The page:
… because, following the WFH diaspora, trust is paramount. Thanks to the ingrained discipline of time-recording and the inherent professionalism of staff, productivity has not only held up, it has undermined the Taylorist arguments for standardisation, centralisation and oversight. The Long Covid leader understands that lawyers are more racehorse than pit pony, and that they will do their best wherever the going is suited to their style. Partners join for money, but stay for culture. The Long Covid leader will therefore want to enable the best work rather than the most work. The affiliative style means being available to everyone, but handpicking the few to take advice from. A leader’s best ideas are almost always borrowed, so first they must be heard.


… because there is still merit in electing the lawyers who make the greatest success of their own business in the hope that they can sprinkle their magic onto the whole business. Your firm’s best partners are likely to excel in at least three of the four areas of leadership focus: clients, people, finance and structure; they will offer an example to lead by, modelling dynamism, demanding expectations and a relish for competition; and they can offer an attractive representation of the firm that boosts its standing with external audiences – clients, competitors and media.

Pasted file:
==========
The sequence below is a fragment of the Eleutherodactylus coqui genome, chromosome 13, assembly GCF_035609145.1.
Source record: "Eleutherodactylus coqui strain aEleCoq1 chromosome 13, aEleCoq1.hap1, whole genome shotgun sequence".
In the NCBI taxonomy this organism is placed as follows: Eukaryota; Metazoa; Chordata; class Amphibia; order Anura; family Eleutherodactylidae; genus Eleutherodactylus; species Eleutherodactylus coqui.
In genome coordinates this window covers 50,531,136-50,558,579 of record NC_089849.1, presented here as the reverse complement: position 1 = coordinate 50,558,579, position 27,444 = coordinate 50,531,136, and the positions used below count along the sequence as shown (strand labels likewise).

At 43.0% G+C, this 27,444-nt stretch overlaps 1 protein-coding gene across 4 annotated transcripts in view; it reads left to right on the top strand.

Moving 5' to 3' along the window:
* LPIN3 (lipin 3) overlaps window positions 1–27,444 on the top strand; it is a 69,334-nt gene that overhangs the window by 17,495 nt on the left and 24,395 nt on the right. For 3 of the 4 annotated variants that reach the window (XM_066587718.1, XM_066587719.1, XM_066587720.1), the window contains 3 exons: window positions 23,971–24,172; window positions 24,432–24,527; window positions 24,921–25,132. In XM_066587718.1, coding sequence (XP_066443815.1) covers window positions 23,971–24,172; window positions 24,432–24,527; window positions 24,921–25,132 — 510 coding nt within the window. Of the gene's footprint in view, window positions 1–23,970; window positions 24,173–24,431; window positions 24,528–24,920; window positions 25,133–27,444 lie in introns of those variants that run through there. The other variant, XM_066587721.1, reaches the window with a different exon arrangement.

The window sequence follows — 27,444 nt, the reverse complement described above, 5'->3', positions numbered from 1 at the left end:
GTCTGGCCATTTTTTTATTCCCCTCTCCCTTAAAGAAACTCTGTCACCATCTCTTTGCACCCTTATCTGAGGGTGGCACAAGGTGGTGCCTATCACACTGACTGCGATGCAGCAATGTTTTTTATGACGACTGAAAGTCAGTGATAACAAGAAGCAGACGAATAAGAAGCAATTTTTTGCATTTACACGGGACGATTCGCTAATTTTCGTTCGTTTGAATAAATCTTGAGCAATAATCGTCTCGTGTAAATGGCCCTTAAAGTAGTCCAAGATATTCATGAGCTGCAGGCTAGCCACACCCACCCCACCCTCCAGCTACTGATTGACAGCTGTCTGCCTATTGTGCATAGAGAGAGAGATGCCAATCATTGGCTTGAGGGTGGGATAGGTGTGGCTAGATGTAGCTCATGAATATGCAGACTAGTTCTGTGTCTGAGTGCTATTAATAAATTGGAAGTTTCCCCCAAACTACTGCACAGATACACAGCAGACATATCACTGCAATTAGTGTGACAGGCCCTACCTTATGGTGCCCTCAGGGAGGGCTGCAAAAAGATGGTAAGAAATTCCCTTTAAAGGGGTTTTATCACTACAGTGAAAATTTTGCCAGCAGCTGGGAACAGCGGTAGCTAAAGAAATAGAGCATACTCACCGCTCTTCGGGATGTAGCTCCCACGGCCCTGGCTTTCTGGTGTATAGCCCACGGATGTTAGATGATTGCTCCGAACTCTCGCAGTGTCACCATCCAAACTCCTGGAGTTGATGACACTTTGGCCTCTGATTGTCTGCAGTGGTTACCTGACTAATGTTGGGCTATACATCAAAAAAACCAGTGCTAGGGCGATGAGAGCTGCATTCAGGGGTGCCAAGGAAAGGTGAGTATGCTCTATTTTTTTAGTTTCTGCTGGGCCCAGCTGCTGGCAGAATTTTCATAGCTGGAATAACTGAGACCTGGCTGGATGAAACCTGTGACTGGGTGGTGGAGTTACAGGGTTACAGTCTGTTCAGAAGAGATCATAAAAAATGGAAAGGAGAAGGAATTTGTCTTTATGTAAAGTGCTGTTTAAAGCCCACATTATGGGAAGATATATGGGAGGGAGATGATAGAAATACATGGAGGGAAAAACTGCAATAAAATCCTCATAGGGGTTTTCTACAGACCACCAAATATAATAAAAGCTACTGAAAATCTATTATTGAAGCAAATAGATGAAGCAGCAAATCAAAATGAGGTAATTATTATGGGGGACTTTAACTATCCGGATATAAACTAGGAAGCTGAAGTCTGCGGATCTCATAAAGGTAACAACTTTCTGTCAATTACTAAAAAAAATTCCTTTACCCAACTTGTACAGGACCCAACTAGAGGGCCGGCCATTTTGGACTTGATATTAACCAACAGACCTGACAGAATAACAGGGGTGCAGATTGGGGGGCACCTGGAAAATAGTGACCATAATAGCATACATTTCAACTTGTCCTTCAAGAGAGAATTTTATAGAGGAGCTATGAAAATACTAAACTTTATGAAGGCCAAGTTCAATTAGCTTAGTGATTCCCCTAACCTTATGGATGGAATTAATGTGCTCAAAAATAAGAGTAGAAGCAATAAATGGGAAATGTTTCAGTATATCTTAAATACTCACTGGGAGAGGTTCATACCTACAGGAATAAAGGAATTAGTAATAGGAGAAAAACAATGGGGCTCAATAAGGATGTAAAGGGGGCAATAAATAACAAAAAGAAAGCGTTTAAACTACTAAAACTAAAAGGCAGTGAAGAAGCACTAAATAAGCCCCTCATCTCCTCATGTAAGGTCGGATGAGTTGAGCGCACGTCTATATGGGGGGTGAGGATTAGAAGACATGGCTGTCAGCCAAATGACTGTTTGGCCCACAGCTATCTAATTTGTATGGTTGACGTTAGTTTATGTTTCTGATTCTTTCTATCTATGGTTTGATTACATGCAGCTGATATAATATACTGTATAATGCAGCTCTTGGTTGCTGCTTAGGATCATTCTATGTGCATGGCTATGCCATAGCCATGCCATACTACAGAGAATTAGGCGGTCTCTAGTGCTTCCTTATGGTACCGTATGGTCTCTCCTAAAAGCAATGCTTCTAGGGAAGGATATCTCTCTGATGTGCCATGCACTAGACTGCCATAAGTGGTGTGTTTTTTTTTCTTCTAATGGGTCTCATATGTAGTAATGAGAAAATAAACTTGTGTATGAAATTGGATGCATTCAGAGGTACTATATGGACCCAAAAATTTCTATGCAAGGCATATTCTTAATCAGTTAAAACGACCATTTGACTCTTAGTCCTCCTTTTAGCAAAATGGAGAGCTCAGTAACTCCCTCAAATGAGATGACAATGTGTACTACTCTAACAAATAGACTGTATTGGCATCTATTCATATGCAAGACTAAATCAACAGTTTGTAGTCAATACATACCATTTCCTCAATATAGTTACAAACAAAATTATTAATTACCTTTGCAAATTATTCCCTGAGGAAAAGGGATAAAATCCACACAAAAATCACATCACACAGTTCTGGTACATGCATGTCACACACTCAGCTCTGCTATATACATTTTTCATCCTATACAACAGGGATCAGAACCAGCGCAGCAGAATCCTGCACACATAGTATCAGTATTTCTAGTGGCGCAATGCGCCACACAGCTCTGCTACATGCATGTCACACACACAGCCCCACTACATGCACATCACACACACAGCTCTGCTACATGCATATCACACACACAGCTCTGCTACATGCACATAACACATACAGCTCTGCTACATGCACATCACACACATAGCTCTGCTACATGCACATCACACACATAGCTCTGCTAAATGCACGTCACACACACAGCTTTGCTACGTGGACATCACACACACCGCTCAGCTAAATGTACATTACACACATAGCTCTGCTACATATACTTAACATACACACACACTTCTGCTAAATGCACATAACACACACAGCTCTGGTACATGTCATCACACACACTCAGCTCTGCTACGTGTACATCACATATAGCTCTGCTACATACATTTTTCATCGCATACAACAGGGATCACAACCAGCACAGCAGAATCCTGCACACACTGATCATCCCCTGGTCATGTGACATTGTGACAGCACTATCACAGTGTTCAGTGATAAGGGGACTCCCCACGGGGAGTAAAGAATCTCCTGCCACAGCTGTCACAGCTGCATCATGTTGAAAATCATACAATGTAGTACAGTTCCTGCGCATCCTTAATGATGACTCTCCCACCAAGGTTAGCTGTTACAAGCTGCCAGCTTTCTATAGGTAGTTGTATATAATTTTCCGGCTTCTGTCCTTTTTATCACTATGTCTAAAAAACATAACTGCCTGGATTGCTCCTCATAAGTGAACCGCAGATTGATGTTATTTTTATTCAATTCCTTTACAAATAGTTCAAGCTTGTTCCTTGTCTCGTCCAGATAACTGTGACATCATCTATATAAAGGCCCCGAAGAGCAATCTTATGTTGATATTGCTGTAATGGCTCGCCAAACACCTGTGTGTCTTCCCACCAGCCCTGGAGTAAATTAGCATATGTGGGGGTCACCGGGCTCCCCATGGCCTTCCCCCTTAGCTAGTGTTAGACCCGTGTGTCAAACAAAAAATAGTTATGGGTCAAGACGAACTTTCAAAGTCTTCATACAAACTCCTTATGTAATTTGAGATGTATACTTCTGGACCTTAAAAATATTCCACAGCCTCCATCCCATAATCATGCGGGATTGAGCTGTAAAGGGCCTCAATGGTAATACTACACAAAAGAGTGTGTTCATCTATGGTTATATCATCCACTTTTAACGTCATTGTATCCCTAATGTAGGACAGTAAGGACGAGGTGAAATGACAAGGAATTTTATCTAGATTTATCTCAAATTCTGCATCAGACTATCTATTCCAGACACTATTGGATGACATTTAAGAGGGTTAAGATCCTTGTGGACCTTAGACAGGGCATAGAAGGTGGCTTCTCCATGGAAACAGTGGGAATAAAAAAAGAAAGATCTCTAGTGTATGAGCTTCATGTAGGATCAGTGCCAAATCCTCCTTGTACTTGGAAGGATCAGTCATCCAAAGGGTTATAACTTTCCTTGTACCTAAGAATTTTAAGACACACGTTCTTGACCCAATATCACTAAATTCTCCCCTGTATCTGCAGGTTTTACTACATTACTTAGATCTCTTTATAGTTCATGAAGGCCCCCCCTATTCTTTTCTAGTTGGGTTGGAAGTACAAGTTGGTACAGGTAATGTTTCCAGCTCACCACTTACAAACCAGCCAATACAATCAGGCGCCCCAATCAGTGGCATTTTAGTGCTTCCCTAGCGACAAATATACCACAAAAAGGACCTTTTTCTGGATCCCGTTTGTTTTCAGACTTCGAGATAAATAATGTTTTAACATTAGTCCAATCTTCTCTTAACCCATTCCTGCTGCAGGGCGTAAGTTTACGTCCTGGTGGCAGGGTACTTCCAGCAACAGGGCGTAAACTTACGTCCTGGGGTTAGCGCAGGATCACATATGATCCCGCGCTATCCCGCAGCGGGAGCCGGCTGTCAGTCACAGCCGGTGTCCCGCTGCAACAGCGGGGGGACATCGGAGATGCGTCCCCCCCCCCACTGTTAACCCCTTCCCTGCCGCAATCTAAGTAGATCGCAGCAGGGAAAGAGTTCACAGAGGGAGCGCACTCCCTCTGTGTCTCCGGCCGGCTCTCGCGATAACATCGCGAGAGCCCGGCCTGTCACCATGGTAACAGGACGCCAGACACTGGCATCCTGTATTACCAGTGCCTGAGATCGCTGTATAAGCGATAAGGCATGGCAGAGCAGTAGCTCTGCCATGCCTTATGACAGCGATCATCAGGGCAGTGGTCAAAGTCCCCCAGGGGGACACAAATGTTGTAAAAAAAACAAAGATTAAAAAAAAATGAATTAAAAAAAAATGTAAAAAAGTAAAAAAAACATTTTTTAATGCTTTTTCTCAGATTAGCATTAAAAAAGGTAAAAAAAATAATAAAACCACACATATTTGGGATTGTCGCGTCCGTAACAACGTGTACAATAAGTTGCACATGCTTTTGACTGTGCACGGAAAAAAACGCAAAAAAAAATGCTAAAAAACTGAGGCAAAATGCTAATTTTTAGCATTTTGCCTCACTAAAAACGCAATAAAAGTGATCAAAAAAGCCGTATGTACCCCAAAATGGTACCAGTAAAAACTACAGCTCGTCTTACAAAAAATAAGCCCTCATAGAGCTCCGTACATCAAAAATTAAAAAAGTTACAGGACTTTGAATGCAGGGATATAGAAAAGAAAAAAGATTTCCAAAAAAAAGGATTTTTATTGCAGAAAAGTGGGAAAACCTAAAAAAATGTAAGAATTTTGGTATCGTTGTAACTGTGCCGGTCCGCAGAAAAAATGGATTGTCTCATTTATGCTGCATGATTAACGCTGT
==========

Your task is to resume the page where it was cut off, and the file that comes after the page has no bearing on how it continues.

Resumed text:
In firms where a change of leadership is on the horizon, the possibility of losing an election can deter even the most confident candidates. This prompts a Kennedy-esque challenge to ask not what candidates can do for the firm but what the firm can do for the candidates. How about inventing some light-duty leadership roles in which they can showcase or develop their skills without compromising their billings? What about commissioning some informal polling and screening, to give candidates an early glimpse of their prospects? Why cannot every candidate be given a support team, and perhaps a coach, to polish and perfect their campaign and manifesto, so that the election is apt to resemble more a beauty contest than a horror show?

In short, the clearer you are about the qualities you need in your Long Covid leader, the easier it will be to bill back better. That way, your firm’s plan for ‘succession’ won’t turn into a TV melodrama.